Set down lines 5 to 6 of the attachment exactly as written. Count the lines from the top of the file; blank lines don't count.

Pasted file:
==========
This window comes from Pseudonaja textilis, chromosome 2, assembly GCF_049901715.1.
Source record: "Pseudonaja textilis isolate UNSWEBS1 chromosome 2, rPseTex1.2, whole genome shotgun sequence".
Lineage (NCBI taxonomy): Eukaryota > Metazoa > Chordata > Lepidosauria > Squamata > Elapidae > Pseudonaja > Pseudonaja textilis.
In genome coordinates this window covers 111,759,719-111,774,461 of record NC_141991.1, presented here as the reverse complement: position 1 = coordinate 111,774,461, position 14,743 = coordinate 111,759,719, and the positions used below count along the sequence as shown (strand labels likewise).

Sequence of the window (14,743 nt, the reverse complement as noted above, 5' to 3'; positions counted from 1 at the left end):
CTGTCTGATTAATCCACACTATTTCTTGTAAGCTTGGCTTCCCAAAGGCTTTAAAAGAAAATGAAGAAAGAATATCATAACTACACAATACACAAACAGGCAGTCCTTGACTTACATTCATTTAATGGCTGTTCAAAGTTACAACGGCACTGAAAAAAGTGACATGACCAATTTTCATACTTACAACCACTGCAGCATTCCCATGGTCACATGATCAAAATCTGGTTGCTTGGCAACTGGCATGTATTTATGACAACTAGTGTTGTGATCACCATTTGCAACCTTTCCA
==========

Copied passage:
Sequence of the window (14,743 nt, the reverse complement as noted above, 5' to 3'; positions counted from 1 at the left end):
CTGTCTGATTAATCCACACTATTTCTTGTAAGCTTGGCTTCCCAAAGGCTTTAAAAGAAAATGAAGAAAGAATATCATAACTACACAATACACAAACAGGCAGTCCTTGACTTACATTCATTTAATGGCTGTTCAAAGTTACAACGGCACTGAAAAAAGTGACATGACCAATTTTCATACTTACAACCACTGCAGCATTCCCATGGTCACATGATCAAAATCTGGTTGCTTGGCAACTGGCATGTATTTATGACAACTAGTGTTGTGATCACCATTTGCAACCTTTCCA